Commentary Critical and Explanatory
on the Whole Bible
1. the third year--In the New Testament, it is said there was no rain
"for the space of three years and six months"
The early rain fell in our March, the latter rain in our October.
Though Ahab might have at first ridiculed Elijah's announcement, yet
when neither of these rains fell in their season, he was incensed
against the prophet as the cause of the national judgment, and
compelled him, with God's direction, to consult his safety in flight.
This was six months after the king was told there would be neither dew
nor rain, and from this period the three years in this passage are
Go, show thyself unto Ahab--The king had remained obdurate and
impenitent. Another opportunity was to be given him of repentance, and
Elijah was sent in order to declare to him the cause of the national
judgment, and to promise him, on condition of his removing it, the
immediate blessing of rain.
2. Elijah went--a marvellous proof of the natural intrepidity of this
prophet, of his moral courage, and his unfaltering confidence in the
protecting care of God, that he ventured to approach the presence of
the raging lion.
there was a sore famine in Samaria--Elijah found that the famine was
pressing with intense severity in the capital. Corn must have been
obtained for the people from Egypt or the adjoining countries, else
life could not have been sustained for three years; but Ahab, with the
chamberlain of his royal household, is represented as giving a personal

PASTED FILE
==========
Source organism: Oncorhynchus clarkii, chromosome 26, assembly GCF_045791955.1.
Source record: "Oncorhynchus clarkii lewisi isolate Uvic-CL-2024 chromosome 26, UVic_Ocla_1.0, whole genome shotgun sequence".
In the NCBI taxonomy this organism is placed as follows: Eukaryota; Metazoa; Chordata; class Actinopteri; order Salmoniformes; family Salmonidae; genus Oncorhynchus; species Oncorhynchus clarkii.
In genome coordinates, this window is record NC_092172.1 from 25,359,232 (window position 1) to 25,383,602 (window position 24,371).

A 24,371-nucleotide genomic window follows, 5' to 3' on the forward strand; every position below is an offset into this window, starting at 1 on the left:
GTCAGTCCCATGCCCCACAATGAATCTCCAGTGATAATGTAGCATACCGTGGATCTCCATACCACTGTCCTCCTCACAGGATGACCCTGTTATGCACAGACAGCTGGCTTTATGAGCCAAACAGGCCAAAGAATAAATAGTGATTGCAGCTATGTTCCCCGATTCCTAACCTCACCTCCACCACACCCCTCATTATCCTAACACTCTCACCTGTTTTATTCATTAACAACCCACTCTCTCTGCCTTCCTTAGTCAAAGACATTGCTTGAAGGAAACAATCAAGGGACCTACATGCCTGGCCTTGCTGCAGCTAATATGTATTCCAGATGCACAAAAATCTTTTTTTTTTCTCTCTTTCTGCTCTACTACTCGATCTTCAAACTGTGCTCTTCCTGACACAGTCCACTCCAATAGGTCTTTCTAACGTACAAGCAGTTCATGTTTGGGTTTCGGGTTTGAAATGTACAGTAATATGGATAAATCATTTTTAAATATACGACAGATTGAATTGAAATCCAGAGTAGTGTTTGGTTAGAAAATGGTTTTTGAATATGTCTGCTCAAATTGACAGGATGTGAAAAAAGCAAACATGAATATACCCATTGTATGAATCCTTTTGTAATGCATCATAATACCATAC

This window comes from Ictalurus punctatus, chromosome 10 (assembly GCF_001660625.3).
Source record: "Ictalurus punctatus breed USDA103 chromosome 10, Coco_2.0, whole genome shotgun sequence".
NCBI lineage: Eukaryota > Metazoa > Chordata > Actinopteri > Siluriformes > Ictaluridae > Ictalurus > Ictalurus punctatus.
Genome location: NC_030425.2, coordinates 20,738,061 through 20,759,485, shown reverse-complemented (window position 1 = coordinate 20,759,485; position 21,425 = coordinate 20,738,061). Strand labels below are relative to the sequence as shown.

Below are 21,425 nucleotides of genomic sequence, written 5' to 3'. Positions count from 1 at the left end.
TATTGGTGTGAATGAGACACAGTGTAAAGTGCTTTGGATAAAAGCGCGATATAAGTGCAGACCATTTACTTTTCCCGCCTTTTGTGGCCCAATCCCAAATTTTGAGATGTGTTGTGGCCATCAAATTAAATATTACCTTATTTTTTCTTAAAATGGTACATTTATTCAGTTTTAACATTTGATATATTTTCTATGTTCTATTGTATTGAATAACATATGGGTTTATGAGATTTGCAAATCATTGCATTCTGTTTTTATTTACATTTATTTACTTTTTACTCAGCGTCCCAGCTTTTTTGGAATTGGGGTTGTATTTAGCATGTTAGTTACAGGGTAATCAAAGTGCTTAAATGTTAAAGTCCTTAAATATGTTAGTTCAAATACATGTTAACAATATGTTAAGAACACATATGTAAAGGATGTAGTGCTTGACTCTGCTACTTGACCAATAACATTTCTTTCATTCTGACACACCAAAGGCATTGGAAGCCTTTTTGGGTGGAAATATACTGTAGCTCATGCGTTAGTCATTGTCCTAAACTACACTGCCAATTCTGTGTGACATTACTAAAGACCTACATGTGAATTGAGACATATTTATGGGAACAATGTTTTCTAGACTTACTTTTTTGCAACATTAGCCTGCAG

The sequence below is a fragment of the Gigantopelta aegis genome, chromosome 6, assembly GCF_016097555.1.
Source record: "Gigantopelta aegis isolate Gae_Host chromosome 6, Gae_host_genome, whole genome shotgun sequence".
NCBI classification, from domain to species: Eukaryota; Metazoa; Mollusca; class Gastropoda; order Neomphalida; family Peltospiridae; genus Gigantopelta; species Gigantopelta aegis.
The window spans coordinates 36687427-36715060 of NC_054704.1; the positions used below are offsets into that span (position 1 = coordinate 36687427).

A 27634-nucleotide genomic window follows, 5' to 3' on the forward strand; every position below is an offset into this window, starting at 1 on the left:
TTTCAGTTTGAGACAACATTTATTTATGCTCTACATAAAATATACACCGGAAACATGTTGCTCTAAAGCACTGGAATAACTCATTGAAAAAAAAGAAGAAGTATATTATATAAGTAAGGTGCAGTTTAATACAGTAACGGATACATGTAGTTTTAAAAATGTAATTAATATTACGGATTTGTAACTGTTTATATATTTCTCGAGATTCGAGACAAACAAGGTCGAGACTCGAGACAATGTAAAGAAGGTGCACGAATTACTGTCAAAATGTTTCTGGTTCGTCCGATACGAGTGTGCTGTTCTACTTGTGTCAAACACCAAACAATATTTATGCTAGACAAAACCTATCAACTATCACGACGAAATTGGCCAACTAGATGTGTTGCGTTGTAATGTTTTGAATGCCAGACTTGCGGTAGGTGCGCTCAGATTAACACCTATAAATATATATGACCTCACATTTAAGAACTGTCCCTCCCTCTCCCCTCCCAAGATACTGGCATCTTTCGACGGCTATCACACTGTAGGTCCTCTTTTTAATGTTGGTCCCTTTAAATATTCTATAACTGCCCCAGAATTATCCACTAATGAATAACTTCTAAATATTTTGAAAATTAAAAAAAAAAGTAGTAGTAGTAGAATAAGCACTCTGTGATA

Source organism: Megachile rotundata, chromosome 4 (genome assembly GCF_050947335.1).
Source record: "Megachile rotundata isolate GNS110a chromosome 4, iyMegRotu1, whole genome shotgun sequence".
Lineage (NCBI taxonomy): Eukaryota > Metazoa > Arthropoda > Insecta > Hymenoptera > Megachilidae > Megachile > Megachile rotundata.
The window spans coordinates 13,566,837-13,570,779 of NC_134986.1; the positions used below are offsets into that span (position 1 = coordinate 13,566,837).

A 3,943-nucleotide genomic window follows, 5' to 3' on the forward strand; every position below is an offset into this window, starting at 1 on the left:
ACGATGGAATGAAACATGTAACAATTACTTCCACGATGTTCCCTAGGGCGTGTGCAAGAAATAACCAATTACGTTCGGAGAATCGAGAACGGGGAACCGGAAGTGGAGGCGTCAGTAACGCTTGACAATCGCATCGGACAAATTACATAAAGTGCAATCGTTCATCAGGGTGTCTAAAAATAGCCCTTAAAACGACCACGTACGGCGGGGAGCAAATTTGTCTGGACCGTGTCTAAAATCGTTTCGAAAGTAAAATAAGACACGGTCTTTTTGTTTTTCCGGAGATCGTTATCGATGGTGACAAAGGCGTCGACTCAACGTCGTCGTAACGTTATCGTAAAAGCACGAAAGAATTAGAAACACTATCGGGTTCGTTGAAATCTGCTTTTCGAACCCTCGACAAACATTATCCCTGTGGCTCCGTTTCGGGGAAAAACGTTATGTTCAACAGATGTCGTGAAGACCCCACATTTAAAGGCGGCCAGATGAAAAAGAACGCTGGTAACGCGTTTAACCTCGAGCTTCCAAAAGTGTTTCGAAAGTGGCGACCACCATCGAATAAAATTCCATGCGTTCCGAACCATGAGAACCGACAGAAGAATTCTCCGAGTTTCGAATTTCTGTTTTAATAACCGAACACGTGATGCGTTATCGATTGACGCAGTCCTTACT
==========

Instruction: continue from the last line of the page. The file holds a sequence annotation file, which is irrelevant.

search for pasture to his cattle. On the banks of the rivulets, grass,
tender shoots of grass, might naturally be expected; but the water
being dried up, the verdure would disappear. In the pastoral districts
of the East it would be reckoned a most suitable occupation still for a
king or chief to go at the head of such an expedition. Ranging over a
large tract of country, Ahab had gone through one district, Obadiah
3. Obadiah feared the Lord greatly--Although he did not follow the
course taken by the Levites and the majority of pious Israelites at
that time of emigration into Judah
he was a secret and sincere worshipper. He probably considered the
violent character of the government, and his power of doing some good
to the persecuted people of God as a sufficient excuse for his not
going to worship in Jerusalem.
4. an hundred prophets--not men endowed with the extraordinary gifts
of the prophetic office, but who were devoted to the service of God,
preaching, praying, praising, &c.
fed them with bread and water--These articles are often used to include
sustenance of any kind. As this succor must have been given them at the
hazard, not only of his place, but his life, it was a strong proof of
his attachment to the true religion.
7-16. Obadiah was in the way . . . Elijah met him--Deeming it imprudent
to rush without previous intimation into Ahab's presence, the prophet